I met Van der V. once, and he made a good impression on me at the time. I was reminded of the character of Felix Holt the radical by Eliot.9 There’s something broad and rough in him that pleases me greatly — something like the roughness of torchon. A man who evidently doesn’t seek civilization in outward things but is much further inwardly, much much much further than most people. In short, he’s a true artist, and I’d like to get to know him for I would trust him and I’m sure I would learn from him. And if it doesn’t happen through Van der Weele, it isn’t impossible that I may bump into him at some point.
Rappard was due to visit me last Monday, then his sister10 fell ill, he wrote, and again he couldn’t come. Perhaps he’ll come this week.
Well, at present there are no drawings in which I don’t work in printer’s ink with a brush.
I have to say that I’m running a little short. This is certainly not your fault — but it’s not my fault either. Whatever calculations I make, I can’t economize any further.  1r:4 And to carry out some plans I would need to have more than I can command. I’d get stuck if I began them. But it’s sometimes a sad thing when one thinks, I could do one thing or another this way or that way, and to come up against the costs.
Then there remains undischarged energy in a person that one would prefer not to have to shut up inside oneself. Yet I don’t say this to complain — I’m grateful that I can make progress, albeit not as forcefully as I would like. But the English say sometimes: Time is money, and I can’t help thinking on occasion that it’s hard to see time passing in which this or that could have been done if I’d had the means. You will understand what I mean, I would like to be able to spend more, both on models and on painting materials. Even if I don’t sell a single one of my studies, I still believe they’re worth what they cost in outgoings. The studio is so much better and more practical, but I only have enough steam for ‘half speed’ and want to go ‘full speed’. Again, I don’t say this to complain, nor because I want to press you to make greater sacrifices — you’re already overburdened yourself. But in explanation and to open my heart for once. For you’ll understand that sometimes I’m burdened with cares. Still, we must make shift with what we have, and undermine with patience the things we can’t lift with strength. This week I drew a few recumbent figures,11 I’ll need figures of corpses or sick people eventually, both men and women. I passed by Israëls’s house lately12 — I’ve never been inside it — the front door stood open because the hall was being scrubbed — I saw things hanging in the hall and do you know what they were?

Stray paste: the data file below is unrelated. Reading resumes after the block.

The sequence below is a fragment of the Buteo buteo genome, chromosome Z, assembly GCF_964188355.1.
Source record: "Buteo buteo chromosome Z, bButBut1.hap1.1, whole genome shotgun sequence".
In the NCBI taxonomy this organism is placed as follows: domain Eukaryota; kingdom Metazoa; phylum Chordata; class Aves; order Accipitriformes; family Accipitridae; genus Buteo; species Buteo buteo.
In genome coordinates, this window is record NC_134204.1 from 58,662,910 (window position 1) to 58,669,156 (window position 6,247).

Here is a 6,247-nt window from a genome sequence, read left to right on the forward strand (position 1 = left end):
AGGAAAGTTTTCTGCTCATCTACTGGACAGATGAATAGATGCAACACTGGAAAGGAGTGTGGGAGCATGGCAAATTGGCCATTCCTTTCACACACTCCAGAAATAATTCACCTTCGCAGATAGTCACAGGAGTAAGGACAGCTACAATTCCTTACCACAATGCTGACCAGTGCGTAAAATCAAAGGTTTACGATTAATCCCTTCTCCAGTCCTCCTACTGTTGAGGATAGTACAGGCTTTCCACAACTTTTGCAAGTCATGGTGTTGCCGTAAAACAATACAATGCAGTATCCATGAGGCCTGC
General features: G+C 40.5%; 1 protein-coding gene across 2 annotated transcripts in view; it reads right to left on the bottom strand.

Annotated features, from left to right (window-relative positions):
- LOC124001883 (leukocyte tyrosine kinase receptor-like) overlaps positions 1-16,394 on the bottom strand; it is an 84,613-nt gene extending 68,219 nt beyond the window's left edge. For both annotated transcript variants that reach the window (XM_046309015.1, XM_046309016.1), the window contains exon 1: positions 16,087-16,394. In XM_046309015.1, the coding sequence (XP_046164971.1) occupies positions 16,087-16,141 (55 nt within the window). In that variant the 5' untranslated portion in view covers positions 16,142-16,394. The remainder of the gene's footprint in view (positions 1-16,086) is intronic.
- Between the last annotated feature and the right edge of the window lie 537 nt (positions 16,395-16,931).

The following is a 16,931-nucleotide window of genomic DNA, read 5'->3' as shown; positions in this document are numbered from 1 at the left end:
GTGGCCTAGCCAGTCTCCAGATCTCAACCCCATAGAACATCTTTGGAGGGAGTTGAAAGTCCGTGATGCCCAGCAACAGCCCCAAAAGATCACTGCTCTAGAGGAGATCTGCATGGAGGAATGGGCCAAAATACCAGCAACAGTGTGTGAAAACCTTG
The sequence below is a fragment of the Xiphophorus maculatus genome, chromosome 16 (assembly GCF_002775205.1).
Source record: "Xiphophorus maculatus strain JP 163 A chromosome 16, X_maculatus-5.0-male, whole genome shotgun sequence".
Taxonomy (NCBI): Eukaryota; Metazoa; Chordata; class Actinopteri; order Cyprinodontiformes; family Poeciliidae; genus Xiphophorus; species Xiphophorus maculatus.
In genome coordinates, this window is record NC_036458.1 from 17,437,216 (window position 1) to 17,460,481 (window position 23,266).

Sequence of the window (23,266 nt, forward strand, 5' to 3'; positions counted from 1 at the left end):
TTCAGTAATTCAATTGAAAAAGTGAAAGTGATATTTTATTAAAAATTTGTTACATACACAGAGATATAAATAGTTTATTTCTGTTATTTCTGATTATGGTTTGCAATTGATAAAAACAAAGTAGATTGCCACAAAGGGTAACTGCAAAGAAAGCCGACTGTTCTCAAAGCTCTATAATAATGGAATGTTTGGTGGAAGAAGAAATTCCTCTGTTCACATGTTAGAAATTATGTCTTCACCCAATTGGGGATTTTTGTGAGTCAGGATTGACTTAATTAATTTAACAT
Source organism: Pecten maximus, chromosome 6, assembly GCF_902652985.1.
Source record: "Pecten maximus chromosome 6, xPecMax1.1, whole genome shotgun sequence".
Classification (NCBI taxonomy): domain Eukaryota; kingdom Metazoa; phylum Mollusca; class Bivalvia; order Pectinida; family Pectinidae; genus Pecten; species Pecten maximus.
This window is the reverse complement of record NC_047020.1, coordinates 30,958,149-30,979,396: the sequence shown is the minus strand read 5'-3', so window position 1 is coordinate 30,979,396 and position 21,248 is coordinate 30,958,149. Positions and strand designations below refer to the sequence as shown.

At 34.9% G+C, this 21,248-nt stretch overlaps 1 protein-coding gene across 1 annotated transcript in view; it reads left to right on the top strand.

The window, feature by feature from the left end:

The large Herkomer, Last muster Sunday at Chelsea13 and a photob after that painting by Roll, Miners’ strike, which you may remember I wrote to you about at the time.14 I didn’t know there was a photoc of Last muster. I have the large woodcut of the two main figures and the first rough sketch, done long before the painting.15
Well, adieu old chap, best wishes for your patient, good fortune with work.

Ever yours,


Br. 1990: 339 | CL: 280
From: Vincent van Gogh
To: Theo van Gogh
Date: The Hague, on or about Saturday, 21 April 1883